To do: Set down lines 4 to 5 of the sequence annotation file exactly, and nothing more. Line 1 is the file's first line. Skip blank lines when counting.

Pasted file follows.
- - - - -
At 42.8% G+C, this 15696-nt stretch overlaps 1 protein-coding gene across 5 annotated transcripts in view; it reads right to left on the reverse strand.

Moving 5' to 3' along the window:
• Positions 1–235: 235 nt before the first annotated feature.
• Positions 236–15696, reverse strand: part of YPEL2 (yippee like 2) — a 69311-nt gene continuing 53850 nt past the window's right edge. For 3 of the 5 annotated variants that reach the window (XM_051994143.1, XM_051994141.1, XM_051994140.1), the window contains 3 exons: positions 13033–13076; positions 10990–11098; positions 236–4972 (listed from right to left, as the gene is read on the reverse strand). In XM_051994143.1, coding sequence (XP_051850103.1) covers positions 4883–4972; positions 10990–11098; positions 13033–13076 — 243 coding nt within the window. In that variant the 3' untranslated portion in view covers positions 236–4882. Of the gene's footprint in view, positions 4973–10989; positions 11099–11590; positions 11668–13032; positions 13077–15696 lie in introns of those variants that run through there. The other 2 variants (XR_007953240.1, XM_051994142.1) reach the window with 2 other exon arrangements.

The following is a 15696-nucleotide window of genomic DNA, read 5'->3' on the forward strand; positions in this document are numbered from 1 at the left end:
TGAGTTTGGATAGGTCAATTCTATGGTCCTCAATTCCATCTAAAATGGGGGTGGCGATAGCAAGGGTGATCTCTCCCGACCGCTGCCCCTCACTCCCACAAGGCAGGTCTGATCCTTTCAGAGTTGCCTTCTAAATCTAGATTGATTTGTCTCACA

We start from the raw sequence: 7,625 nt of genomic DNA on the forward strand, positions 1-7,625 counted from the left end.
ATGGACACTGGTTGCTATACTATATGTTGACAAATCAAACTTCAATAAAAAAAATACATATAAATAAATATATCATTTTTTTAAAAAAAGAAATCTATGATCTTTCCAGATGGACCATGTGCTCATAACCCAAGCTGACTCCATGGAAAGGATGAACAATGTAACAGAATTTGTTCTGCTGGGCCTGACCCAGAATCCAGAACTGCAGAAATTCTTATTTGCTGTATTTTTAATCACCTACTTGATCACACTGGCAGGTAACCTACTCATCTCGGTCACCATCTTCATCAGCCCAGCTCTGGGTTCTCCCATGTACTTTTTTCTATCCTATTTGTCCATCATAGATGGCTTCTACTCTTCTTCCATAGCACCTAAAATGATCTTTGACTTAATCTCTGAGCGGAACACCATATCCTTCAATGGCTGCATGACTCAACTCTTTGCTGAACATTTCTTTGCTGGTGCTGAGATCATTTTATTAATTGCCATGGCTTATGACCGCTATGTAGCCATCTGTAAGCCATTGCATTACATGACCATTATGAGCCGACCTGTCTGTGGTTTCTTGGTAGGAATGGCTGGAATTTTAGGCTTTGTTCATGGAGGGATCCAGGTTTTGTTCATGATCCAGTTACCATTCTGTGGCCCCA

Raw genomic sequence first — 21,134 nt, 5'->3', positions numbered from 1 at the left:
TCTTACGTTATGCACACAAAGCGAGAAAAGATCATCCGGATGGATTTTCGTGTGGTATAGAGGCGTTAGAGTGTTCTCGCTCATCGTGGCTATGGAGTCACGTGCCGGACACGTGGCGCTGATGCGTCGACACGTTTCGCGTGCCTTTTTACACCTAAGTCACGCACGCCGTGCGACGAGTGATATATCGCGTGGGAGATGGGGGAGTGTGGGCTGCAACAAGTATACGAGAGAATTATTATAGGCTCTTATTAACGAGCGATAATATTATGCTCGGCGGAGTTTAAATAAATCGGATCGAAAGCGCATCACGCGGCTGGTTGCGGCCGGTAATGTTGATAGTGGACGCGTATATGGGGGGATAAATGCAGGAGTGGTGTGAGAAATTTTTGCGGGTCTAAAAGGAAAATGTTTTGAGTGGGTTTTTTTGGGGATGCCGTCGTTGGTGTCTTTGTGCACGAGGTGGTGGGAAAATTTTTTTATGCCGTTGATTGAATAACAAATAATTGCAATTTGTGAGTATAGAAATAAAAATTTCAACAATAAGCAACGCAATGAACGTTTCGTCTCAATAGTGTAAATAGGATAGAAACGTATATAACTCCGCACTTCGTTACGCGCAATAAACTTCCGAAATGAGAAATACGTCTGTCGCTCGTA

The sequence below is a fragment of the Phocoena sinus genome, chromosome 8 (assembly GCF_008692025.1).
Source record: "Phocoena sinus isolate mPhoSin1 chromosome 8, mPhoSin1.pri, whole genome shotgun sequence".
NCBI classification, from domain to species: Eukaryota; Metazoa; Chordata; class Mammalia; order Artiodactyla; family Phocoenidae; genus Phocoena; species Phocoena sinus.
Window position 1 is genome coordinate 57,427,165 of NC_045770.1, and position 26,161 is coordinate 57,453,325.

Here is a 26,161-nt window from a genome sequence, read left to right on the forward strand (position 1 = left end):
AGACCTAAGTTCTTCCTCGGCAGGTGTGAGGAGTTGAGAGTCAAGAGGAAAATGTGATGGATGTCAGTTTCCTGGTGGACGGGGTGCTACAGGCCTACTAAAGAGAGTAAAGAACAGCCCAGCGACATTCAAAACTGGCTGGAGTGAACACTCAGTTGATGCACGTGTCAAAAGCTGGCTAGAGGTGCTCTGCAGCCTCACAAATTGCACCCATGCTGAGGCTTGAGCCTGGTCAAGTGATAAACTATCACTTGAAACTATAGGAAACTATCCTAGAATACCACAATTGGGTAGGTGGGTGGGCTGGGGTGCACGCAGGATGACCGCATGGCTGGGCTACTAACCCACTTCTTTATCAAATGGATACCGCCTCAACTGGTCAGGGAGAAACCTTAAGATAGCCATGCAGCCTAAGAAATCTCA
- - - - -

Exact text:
• Positions 236–15696, reverse strand: part of YPEL2 (yippee like 2) — a 69311-nt gene continuing 53850 nt past the window's right edge. For 3 of the 5 annotated variants that reach the window (XM_051994143.1, XM_051994141.1, XM_051994140.1), the window contains 3 exons: positions 13033–13076; positions 10990–11098; positions 236–4972 (listed from right to left, as the gene is read on the reverse strand). In XM_051994143.1, coding sequence (XP_051850103.1) covers positions 4883–4972; positions 10990–11098; positions 13033–13076 — 243 coding nt within the window. In that variant the 3' untranslated portion in view covers positions 236–4882. Of the gene's footprint in view, positions 4973–10989; positions 11099–11590; positions 11668–13032; positions 13077–15696 lie in introns of those variants that run through there. The other 2 variants (XR_007953240.1, XM_051994142.1) reach the window with 2 other exon arrangements.

The following is a 15696-nucleotide window of genomic DNA, read 5'->3' on the forward strand; positions in this document are numbered from 1 at the left end: